There were three sisters, named for Jupiter’s moons: Ganymede, Callisto and Io. As they had blood in their veins, so they had magic, fine and strong as a spider’s web. They lived in a house of white marble, and the tower stretched to the sky and speared the clouds, searching, they said, for the moon. They filled it with miniature worlds, set whole galaxies spinning, caught within glass spheres. And then they hid in their house while the world changed. That was their lot.
(Snowglobe by Amy Wilson.)
There are three sisters with strong magic, named for Jupiter’s moons – Io, Ganymede and Callisto. Callisto vanished ten years ago, leaving behind a young daughter.
Now Clementine is showing signs of the same magic. When she turns it against the school bully, Clementine faces a short suspension from school. This prompts her to go in search of information about the magic and takes her to the house where the three sisters lived.
The house is filled with magic. Clementine discovers a room full of snowglobes like perfect little worlds. Inside one of those snowglobes is Dylan – a boy from school who never joins in the bullying, but never stands up for Clementine either.
Together they journey through the snowglobe words and hunt for answers about Clementine’s connection to the magic.
A lyrical tale of bullying and individuality. Amy Wilson’s debut novel – A Girl Called Owl – was the first book I reviewed as a blogger. I remember being caught up in the snowy world and being impressed at how the fantasy story linked to the character’s development in the real world. This is Amy Wilson’s third novel and it left me with the same chills. I adore her subtle magic. Her characters weave between everyday situations and the fantastical with ease. Magic isn’t an ordinary part of her worlds, but certain individuals are in touch with special powers and secret realms. Magic is both extraordinary and part of the normal world.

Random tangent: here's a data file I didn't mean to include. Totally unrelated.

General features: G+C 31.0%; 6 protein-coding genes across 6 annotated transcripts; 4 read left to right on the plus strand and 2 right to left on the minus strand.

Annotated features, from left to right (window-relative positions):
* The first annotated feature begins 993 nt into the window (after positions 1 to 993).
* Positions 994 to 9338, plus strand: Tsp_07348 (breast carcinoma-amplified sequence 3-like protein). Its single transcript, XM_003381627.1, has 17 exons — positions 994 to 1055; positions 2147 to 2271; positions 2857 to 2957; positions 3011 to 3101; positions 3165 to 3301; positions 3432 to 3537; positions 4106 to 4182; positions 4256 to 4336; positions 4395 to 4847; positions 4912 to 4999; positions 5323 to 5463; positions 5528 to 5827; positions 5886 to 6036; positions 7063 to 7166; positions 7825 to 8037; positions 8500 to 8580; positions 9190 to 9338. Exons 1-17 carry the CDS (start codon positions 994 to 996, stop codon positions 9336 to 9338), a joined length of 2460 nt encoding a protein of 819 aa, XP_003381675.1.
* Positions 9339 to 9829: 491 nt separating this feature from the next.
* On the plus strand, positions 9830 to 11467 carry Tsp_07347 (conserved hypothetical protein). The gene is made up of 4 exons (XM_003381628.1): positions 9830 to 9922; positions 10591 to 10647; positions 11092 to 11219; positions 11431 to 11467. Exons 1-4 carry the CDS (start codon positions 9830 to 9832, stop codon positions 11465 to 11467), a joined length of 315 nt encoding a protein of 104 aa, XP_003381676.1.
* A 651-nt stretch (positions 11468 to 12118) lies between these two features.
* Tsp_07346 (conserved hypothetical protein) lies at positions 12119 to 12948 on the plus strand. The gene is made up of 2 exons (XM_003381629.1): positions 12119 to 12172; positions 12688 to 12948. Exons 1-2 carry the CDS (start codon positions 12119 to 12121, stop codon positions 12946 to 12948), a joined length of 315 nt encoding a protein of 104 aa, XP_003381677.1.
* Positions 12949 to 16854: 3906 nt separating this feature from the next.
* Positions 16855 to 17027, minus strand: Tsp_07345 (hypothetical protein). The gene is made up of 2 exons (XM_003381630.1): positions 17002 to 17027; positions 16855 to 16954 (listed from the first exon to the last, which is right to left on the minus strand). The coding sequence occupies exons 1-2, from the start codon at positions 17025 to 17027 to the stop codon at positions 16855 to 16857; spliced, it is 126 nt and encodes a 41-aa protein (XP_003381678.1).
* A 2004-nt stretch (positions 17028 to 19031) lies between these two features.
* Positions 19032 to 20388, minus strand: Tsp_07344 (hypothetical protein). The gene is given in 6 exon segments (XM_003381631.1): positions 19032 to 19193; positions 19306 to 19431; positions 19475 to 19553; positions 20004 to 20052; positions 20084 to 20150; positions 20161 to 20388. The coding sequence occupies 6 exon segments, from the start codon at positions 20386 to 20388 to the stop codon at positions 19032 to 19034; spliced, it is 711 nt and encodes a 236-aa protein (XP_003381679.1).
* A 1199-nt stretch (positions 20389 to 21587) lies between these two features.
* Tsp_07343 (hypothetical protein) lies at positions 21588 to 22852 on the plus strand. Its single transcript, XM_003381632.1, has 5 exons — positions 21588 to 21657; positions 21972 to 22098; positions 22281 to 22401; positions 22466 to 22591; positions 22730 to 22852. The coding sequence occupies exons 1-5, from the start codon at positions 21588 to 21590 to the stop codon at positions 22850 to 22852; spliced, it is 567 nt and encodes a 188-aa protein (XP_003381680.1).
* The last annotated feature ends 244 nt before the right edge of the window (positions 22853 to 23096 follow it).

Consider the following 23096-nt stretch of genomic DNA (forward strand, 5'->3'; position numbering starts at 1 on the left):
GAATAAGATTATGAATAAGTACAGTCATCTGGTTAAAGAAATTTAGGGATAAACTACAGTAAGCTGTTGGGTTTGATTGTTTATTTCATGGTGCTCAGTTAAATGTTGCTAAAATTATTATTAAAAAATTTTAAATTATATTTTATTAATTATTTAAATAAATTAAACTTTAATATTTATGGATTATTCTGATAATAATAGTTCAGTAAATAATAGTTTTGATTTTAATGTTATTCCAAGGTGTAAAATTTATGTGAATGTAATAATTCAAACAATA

There are some strong themes such as bullying and manipulation. The snowglobes, as well as being beautiful, are slightly sinister. They are used to imprison anyone who disagrees with the sisters. This was a perfect metaphor for manipulation. The prisoners are caught in one person’s view of perfection when their magic belongs in the outside world. It made me think of people who have an idea of how others should think and behave. Everyone needs to be free to explore and share their own personalities.
I liked the friendship between Dylan and Clem. Dylan is the kid who nods along with bullying but doesn’t support it. Clem goes to school every day to harassment and teasing. While she needs to learn not to see the worst in every single person, Dylan needs to assert himself and stand up for what he thinks is right. I liked how there was no blame – both Clem and Dylan need to alter their perspective and both have things to learn.
I also loved the house with its room of snowglobes. Amy Wilson has created magical houses before, and they are unique to anything I have ever seen. They have their own magic and their own secrets and they are so well described I feel as if I have walked through their halls.
A beautiful story to read by the fire. Amy Wilson has confirmed her place as a writer of lyrical and poetic stories.
Thanks to Macmillan Children’s Books UK for my proof copy of Snowglobe. Opinions my own.